Jones v. Morgan et al, No. 8:2010cv02928 - Document 26 (D. Md. 2011)

Court Description: MEMORANDUM OPINION. Signed by Judge Roger W Titus on 7/29/11. (apl, Deputy Clerk)(c/m 7/29/11)
Download PDF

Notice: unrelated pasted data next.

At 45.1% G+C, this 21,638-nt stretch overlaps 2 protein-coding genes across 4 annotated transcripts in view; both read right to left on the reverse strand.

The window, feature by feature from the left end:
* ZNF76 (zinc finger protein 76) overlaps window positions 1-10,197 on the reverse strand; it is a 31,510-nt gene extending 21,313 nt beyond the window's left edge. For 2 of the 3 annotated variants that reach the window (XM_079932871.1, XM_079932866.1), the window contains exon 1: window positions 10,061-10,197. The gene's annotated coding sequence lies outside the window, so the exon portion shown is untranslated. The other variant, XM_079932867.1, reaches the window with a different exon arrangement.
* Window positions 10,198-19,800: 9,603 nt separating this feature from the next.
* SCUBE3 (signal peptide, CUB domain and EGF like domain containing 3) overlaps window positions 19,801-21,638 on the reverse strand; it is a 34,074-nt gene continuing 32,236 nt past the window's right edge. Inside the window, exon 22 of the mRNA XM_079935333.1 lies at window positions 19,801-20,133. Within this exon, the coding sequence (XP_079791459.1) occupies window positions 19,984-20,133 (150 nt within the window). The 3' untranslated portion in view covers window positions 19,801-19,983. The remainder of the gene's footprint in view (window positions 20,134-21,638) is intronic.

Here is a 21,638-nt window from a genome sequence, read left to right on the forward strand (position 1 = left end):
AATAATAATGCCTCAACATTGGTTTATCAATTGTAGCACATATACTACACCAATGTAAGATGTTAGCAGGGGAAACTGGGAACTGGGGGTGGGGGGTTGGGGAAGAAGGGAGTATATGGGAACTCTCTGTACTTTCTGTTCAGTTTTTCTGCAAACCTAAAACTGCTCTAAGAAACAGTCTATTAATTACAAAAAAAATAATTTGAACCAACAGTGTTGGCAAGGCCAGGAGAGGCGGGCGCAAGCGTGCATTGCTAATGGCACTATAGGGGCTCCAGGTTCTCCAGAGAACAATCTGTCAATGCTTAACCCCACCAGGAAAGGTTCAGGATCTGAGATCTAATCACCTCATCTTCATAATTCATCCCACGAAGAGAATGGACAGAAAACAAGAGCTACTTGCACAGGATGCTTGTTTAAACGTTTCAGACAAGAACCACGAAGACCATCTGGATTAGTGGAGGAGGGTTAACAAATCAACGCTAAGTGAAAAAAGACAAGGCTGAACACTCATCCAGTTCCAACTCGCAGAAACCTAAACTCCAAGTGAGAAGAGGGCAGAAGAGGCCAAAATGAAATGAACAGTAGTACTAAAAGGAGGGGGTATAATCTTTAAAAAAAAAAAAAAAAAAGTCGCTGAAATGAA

IN THE UNITED STATES DISTRICT COURT FOR THE DISTRICT OF MARYLAND JEREMIAH MONTGOMERY JONES, #254548 * * Plaintiff * v Civil Action No. RWT-10-2928 * WARDEN MORGAN, THE REDUCTION IN VIOLENCE1 COMMITTEE, and FREDERICK JOSEPH NASTRI. Defendants * * * *** MEMORANDUM OPINION Before the Court is a Motion to Dismiss or, in the Alternative, for Summary Judgment filed by Defendants Warden J. Philip Morgan and Frederick Joseph Nastri. ECF No. 20. Plaintiff has responded. ECF No. 22. After reviewing the pleadings, exhibits, and applicable law, the Court determines that a hearing is not necessary. Local Rule 105. 6 (D. Md. 2010). For the reasons that follow, Defendants motion, construed as a Motion for Summary Judgment, will be granted and judgment will be entered in favor of Defendants. I. Background A. Plaintiff s Claims In this complaint filed pursuant to 42 U.S.C. § 1983, Plaintiff Jeremiah Montgomery Jones ( Jones ), a self-represented inmate who is incarcerated at Western Correctional Institution 1 Service has not been obtained on the Reduction in Violence Committee. Pursuant to prison directive, all DOC prisons are directed to implement policies and procedures to reduce incidents of inmate violence. Each DOC facility has an RIV for the purpose of reviewing and identifying strategies to reduce levels of violence. See e.g. Lomax v. Shearin, 2011 WL 1792067 (D. Md 2011). For reasons apparent herein, even had service been obtained, Jones presents no facts supporting his claim that members of the Reduction in Violence Committee have violated his constitutional rights. ( WCI ), claims that Defendants have violated his due process and Eighth Amendment rights. Jones complains that his institutional sentence of 200 days disciplinary segregation and consecutive 30 days cell restriction violates his right to due process. He also contends that the length of his disciplinary segregation sentence is too long and should have taken into account his record of fair or otherwise good conduct. Complaint, p. 4 and Attachment. Jones also asserts that he was improperly placed on cell restriction without a hearing. See id. Additionally, Jones claims that a WCI policy prohibiting inmates on disciplinary segregation from having coats, sweatshirts, and knitted items such as hats and religious headgear is unfairly restrictive and inconsistent with Division of Correction (DOC) guidelines. He further contends that WCI policy requiring inmates on disciplinary segregation to pay costs for mailing their personal property for safekeeping outside the institution when storage space is unavailable at WCI is unfair and inconsistent with DOC guidelines. As redress, Jones seeks $300,000.00 in damages and injunctive relief to permit him to bring additional personal items into disciplinary segregation and to wear knitted religious headgear. Complaint, Attachment. B. Facts On July 4, 2010, Jones was charged at WCI with assaulting another inmate and insubordination. Def. Ex. A, ¶ 3. On July 12, 2010, Jones pled guilty to the assault at an institutional hearing over which Defendant Nastri, a hearing officer, presided. Id. ¶ 4 and pp. 913. The charge of assault included the insubordination offense because Jones failed to stop assaulting the victim after being repeatedly ordered to do so by corrections officers. Def. Ex. A, p. 4. 2 C. Sentence for Infractions Sentences for an inmate s infractions are imposed by using a sentencing matrix based on the type of offense and the inmate s adjustment history, including prior infractions while incarcerated. Def. Ex A, pp. 24- 31, DCD #105-8 Adjustment History Sentencing Matrix and Sanctions. For example, an inmate who had only one infraction in the previous recording period might be placed in the fair category. Id., pp. 25-26. Inmates with a poor adjustment history are subject to longer terms of discipline. Id. Inmates who are found guilty of an infraction are usually sentenced to disciplinary segregation. Id., p. 32. Cell restriction, loss of visitation, or other sanctions may be imposed to be served concurrent with or as an alternative to disciplinary segregation. Id., p. 33. When sentencing an inmate for an infraction, hearing officers may consider mitigating or aggravating factors in determining the length of sentence. Id., pp. 28-30. In cases of serious offenses such as murder, attempted murder, assault with the intent to cause serious bodily harm, assault that results in serious bodily harm, disruptive activities, or action creating a sensitive security situation, the hearing officer can override an inmate s adjustment history and consider his adjustment history to be poor, subjecting him to more severe sanctions. Id., p. 28. In this case, Hearing Officer Nastri overrode Jones s adjustment history and re-classified his adjustment history from fair to poor because Jones used a weapon during the assault to stab the victim, and the assault occurred during a mass movement. Id., ¶5 and p. 12. Nastri sentenced Plaintiff to 200 days of disciplinary segregation based on the guidelines in the sentencing matrix for inmates with a poor adjustment history. Id. The Warden later adopted the Reduction in Violence Committee s recommendation to add a 30 days cell restriction. Def. Ex. 3 A, p. 2, ¶ 6. C. Property Restrictions on Disciplinary Segregation Personal property is restricted on disciplinary segregation for penological reasons such as security. Def. Exhibit B, ¶4. For example, knit headgear is prohibited because it can be unraveled to create fishing lines, which are used to pass contraband between inmates in different cells. Id. Religious headgear is permitted so long as it is made of non-knitted material. Id., p. 53. DOC guidelines allow an inmate to place property prohibited in disciplinary segregation in storage facilities at the institution. Id., p. 50. The institution must inform the inmate if it is unable or unwilling to store the property, and give him thirty days to mail the property to an outside location at his own expense; otherwise the property is destroyed or disposed of. Id. II. Standard of Review Rule 56(a) of the Federal Rules of Civil Procedure provides that the court shall grant summary judgment if the movant shows that there is no genuine dispute as to any material fact and the movant is entitled to judgment as a matter of law. Fed. R. Civ. P. 56(a). The Supreme Court has explained that this does not mean that any factual dispute will defeat the motion. By its very terms, this standard provides that the mere existence of some alleged factual dispute between the parties will not defeat an otherwise properly supported motion for summary judgment; the requirement is that there be no genuine issue of material fact. Anderson v. Liberty Lobby, Inc., 477 U.S. 242, 247 48 (1986) (emphasis in original). A party opposing a properly supported motion for summary judgment may not rest upon the mere allegations or denials of [his] pleadings, but rather must set forth specific facts 4 showing that there is a genuine issue for trial. Bouchat v. Baltimore Ravens Football Club, Inc., 346 F. 3d 514, 522 (4th Cir. 2003) (quoting Fed.R.Civ.P. 56(e)). The court must view the evidence in the light most favorable to . . . the nonmovant, and draw all reasonable inferences in [his] favor without weighing the evidence or assessing the witnesses credibility, Dennis v. Columbia Colleton Medical Center., Inc., 290 F.3d 639, 645 (4th Cir. 2002), but the court also must abide by the affirmative obligation of the trial judge to prevent factually unsupported claims and defenses from proceeding to trial. Bouchat, 346 F.3d at 526 (quoting Drewitt v. Pratt, 999 F. 2d 774, 778 79 (4th Cir. 1993), and citing Celotex Corp. v. Catrett, 477 U.S. 317, 323 24, 106 S.Ct. 2548, 91 L.Ed.2d 265 (1986)). III. Discussion A. Due Process Claims Inmates have a liberty interest in actions that result in the loss of good time credits or lengthen their term of incarceration. See generally Sandin v. Conner, 515 U.S. 472, 477-79 (1995). In the ordinary course of prison administration and prisoner discipline, however, due process rights are limited to instances where state law or regulation creates an enforceable expectation or where the adverse action imposes atypical and significant hardship on the inmate in relation to the ordinary incidents of prison life. Id. at 484. The length of time an inmate is placed in disciplinary segregation does not impose on a prisoner atypical or significant hardship triggering due process. See Beverati v. Smith, 120 F.3d 500, 503-04 (4th Cir. 1997) (observing although the conditions were more burdensome than those imposed on the general prison population, they were not so atypical that exposure to them for six months imposed a significant hardship in relation to the ordinary incidents of prison life. ). [A]dministrative segregation is 5 the sort of confinement that inmates should reasonably anticipate receiving at some point in their incarceration and does not, by itself, implicate the Due Process Clause. See Hewitt v. Helms, 459 U.S. 460, 467-68 (1983). There is nothing in the record or pleadings in this case which show that Jones s assignment to disciplinary segregation and cell restriction subjected him to atypical hardship as contemplated by Sandin or Beverati. Consequently, no liberty interest is implicated. Jones appears to claim that he was deprived of a liberty interest because the sentencing matrix was not properly applied. Complaint, p. 5. He argues that his rating of fair entitled him to a lower sentence on disciplinary segregation and was improperly overridden by the hearing officer. Jones fails to recognize, however, that DOC policy clearly allows a hearing officer to increase a term of disciplinary segregation if the infraction is, as here, sufficiently serious. Def. Ex. A, p. 28. The addition of 30-days cell restriction to Jones s punishment similarly fails to implicate a liberty interest. In any event, Jones was provided a hearing and pled guilty to the infraction before he was given the cell restriction. DOC policy does not require a separate hearing to sanction an inmate with additional days of cell restriction and vests the warden with authority to independently increase or add additional punishment after reviewing the inmate s conduct. Id. p. 26. To the extent Jones might be alleging that Defendants violated their own policies, procedures, rules, or regulations (a violation of state law or regulation), he fails to state a claim of constitutional violation under 42 U.S.C. § 1983. See Riccio v. City of Fairfax, Va., 907 F. 2d 1459 (4th Cir. 1990) (violation of a procedure not required by the Constitution does not state a due process claim). 6 B. Property Restrictions As earlier noted, inmates on disciplinary segregation are allowed religious headwear so long as the item is not knitted. Supra, p. 4. Jones acknowledges that other inmates in disciplinary segregation wear non-knitted religious items, and provides no explanation for why he cannot do so in accordance with his religious practice. Complaint, Attachment, ¶ 3. Inmates are also allowed thermal underwear, negating Jones s claim that inmates on disciplinary segregation are denied warm clothing. Def. Ex. A, p. 53. Defendants are entitled to summary judgment as a matter of law. Jones s claim that he is unfairly prohibited from possessing items allowed by other inmates on disciplinary segregation presents no genuine dispute of material fact. Decisions to deny privileges to certain inmates are necessarily functions of prison management that must be left to the broad discretion of prison administrators to enable them to manage the prisons safely and efficiently. See Gaston v. Taylor, 946 F.2d 340, 343 (4th Cir. 1991) ( Any review, therefore, of prison discretion begins with a recognition that the liberty interest of a convicted defendant is substantially restricted and his confinement is properly subject to the management of prison officials, who for the order of the prison, the safety of prisoners, and the safety of themselves must have broad discretion in the management of the prison. ) Knitted garments present security concerns and the restriction at issue is reasonably related to legitimate penological interests. Jones s contention that WCI policy for storing and shipping items prohibited on disciplinary segregation is atypical is controverted by fact: DOC policy specifically states that inmates are responsible for the costs of sending property outside the institution. Supra, p. 4. 7 The policy applies generally to all DOC correctional institutions. Jones s claim is both groundless and fails to state a federally cognizable claim for relief under § 1983. Lastly, Jones s Motions for Injunctive Relief (ECF No. 23 and 24) will be dismissed without prejudice. If Jones wants to challenge his reassignment to administrative segregation or raise claims of retaliation against corrections officers, he may do so in a separately filed complaint. CONCLUSION For the reasons stated herein, the Court finds that there is no genuine issue for trial and Defendants are entitled to judgment as a matter of law. Defendants Motion for Summary Judgment will be granted by separate Order. Date: July 29, 2011 /s/ ROGER W. TITUS UNITED STATES DISTRICT JUDGE 8